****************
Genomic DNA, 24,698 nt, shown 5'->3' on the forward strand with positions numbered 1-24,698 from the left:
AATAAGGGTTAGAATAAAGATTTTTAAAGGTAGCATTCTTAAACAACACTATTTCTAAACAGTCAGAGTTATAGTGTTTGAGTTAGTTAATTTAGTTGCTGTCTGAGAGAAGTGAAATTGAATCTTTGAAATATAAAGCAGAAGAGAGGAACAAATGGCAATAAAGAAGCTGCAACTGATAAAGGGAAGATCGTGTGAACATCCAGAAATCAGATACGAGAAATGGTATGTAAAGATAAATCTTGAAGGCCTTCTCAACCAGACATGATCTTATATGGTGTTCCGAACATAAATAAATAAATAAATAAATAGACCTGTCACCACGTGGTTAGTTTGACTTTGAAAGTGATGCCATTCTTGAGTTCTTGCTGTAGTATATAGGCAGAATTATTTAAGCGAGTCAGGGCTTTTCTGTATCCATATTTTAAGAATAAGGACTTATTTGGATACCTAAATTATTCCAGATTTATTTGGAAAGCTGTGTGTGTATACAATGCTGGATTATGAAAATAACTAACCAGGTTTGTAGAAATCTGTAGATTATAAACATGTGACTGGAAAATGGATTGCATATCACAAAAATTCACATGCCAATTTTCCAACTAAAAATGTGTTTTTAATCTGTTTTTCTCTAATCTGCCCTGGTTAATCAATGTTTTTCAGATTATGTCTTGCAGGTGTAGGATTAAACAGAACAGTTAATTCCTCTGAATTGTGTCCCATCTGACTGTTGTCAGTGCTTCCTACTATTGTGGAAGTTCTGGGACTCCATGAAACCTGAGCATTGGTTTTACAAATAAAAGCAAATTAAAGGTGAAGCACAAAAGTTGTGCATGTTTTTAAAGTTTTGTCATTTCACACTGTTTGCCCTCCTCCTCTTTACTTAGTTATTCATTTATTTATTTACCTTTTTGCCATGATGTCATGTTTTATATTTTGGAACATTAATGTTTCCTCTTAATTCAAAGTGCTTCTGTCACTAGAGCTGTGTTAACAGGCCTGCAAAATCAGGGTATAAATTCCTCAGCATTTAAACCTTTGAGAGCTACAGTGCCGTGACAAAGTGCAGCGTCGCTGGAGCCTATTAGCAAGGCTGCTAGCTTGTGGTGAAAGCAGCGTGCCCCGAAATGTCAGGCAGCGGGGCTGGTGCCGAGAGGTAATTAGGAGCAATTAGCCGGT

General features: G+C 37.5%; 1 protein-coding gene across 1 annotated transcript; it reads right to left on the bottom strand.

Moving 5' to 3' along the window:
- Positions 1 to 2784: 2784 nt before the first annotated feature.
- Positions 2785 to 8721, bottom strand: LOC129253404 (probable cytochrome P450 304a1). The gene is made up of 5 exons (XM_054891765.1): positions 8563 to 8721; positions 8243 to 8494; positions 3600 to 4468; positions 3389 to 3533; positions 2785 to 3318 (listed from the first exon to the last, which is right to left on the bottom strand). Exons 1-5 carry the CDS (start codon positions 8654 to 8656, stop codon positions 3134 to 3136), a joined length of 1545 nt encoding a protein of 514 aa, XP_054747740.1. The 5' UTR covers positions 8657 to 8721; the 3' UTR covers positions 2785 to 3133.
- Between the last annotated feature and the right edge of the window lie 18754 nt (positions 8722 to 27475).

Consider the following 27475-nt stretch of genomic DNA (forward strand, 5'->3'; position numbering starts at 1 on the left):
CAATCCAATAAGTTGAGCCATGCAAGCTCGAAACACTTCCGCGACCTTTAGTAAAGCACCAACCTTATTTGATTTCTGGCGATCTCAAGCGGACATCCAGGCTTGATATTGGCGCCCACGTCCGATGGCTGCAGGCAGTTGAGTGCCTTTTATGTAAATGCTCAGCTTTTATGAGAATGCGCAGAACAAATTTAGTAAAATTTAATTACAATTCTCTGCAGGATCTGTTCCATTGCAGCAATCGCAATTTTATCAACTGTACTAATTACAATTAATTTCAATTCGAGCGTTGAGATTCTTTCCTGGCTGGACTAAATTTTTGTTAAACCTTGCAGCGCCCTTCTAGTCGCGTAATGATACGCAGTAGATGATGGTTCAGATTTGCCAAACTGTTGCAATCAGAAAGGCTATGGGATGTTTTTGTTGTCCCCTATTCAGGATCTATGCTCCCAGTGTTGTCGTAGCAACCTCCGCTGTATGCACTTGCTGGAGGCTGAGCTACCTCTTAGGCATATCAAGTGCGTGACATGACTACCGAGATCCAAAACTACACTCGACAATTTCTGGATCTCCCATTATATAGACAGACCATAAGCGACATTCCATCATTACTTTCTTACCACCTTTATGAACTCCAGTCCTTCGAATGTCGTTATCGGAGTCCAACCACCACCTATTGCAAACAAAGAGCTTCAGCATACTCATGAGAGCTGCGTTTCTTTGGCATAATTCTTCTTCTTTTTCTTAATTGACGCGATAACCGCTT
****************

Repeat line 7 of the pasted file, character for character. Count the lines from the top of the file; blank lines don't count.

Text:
- Between the last annotated feature and the right edge of the window lie 18754 nt (positions 8722 to 27475).